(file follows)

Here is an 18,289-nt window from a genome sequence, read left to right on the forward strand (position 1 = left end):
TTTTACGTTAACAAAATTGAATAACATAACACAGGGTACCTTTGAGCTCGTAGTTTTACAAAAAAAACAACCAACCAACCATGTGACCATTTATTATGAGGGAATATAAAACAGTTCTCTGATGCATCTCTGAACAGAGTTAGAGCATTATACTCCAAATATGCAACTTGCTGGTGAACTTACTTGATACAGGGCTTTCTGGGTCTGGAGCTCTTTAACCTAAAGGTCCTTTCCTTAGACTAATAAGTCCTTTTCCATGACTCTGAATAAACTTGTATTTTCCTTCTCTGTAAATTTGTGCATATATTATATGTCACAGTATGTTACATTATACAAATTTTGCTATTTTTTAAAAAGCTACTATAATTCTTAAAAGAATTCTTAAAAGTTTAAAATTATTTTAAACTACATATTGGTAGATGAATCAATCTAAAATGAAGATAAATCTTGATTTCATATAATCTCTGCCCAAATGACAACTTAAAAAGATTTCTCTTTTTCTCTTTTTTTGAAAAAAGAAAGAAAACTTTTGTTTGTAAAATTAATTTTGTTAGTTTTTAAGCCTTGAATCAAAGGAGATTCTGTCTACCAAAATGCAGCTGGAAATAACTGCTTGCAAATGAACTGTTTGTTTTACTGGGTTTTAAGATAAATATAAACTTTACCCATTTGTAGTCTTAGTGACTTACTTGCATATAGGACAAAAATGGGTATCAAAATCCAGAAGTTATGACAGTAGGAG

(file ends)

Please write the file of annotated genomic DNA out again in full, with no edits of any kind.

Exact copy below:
Here is an 18,289-nt window from a genome sequence, read left to right on the forward strand (position 1 = left end):
TTTTACGTTAACAAAATTGAATAACATAACACAGGGTACCTTTGAGCTCGTAGTTTTACAAAAAAAACAACCAACCAACCATGTGACCATTTATTATGAGGGAATATAAAACAGTTCTCTGATGCATCTCTGAACAGAGTTAGAGCATTATACTCCAAATATGCAACTTGCTGGTGAACTTACTTGATACAGGGCTTTCTGGGTCTGGAGCTCTTTAACCTAAAGGTCCTTTCCTTAGACTAATAAGTCCTTTTCCATGACTCTGAATAAACTTGTATTTTCCTTCTCTGTAAATTTGTGCATATATTATATGTCACAGTATGTTACATTATACAAATTTTGCTATTTTTTAAAAAGCTACTATAATTCTTAAAAGAATTCTTAAAAGTTTAAAATTATTTTAAACTACATATTGGTAGATGAATCAATCTAAAATGAAGATAAATCTTGATTTCATATAATCTCTGCCCAAATGACAACTTAAAAAGATTTCTCTTTTTCTCTTTTTTTGAAAAAAGAAAGAAAACTTTTGTTTGTAAAATTAATTTTGTTAGTTTTTAAGCCTTGAATCAAAGGAGATTCTGTCTACCAAAATGCAGCTGGAAATAACTGCTTGCAAATGAACTGTTTGTTTTACTGGGTTTTAAGATAAATATAAACTTTACCCATTTGTAGTCTTAGTGACTTACTTGCATATAGGACAAAAATGGGTATCAAAATCCAGAAGTTATGACAGTAGGAG